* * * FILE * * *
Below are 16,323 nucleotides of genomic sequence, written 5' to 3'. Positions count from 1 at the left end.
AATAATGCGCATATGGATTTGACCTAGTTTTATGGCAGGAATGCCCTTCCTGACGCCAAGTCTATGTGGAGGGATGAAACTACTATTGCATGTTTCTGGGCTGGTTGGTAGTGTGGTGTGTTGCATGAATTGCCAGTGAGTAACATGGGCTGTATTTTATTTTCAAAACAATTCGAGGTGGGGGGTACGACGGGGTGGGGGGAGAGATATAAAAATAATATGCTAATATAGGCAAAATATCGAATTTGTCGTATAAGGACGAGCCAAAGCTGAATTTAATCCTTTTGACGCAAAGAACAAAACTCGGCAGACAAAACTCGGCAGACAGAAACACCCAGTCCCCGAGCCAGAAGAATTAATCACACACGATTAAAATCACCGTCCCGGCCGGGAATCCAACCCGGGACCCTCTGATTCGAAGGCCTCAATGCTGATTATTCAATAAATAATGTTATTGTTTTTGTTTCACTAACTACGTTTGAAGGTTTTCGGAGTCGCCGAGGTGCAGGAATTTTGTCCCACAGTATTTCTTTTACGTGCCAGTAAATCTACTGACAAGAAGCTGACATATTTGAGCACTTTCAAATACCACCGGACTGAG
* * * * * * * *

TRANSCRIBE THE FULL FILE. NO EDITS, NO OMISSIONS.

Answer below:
Below are 16,323 nucleotides of genomic sequence, written 5' to 3'. Positions count from 1 at the left end.
AATAATGCGCATATGGATTTGACCTAGTTTTATGGCAGGAATGCCCTTCCTGACGCCAAGTCTATGTGGAGGGATGAAACTACTATTGCATGTTTCTGGGCTGGTTGGTAGTGTGGTGTGTTGCATGAATTGCCAGTGAGTAACATGGGCTGTATTTTATTTTCAAAACAATTCGAGGTGGGGGGTACGACGGGGTGGGGGGAGAGATATAAAAATAATATGCTAATATAGGCAAAATATCGAATTTGTCGTATAAGGACGAGCCAAAGCTGAATTTAATCCTTTTGACGCAAAGAACAAAACTCGGCAGACAAAACTCGGCAGACAGAAACACCCAGTCCCCGAGCCAGAAGAATTAATCACACACGATTAAAATCACCGTCCCGGCCGGGAATCCAACCCGGGACCCTCTGATTCGAAGGCCTCAATGCTGATTATTCAATAAATAATGTTATTGTTTTTGTTTCACTAACTACGTTTGAAGGTTTTCGGAGTCGCCGAGGTGCAGGAATTTTGTCCCACAGTATTTCTTTTACGTGCCAGTAAATCTACTGACAAGAAGCTGACATATTTGAGCACTTTCAAATACCACCGGACTGAG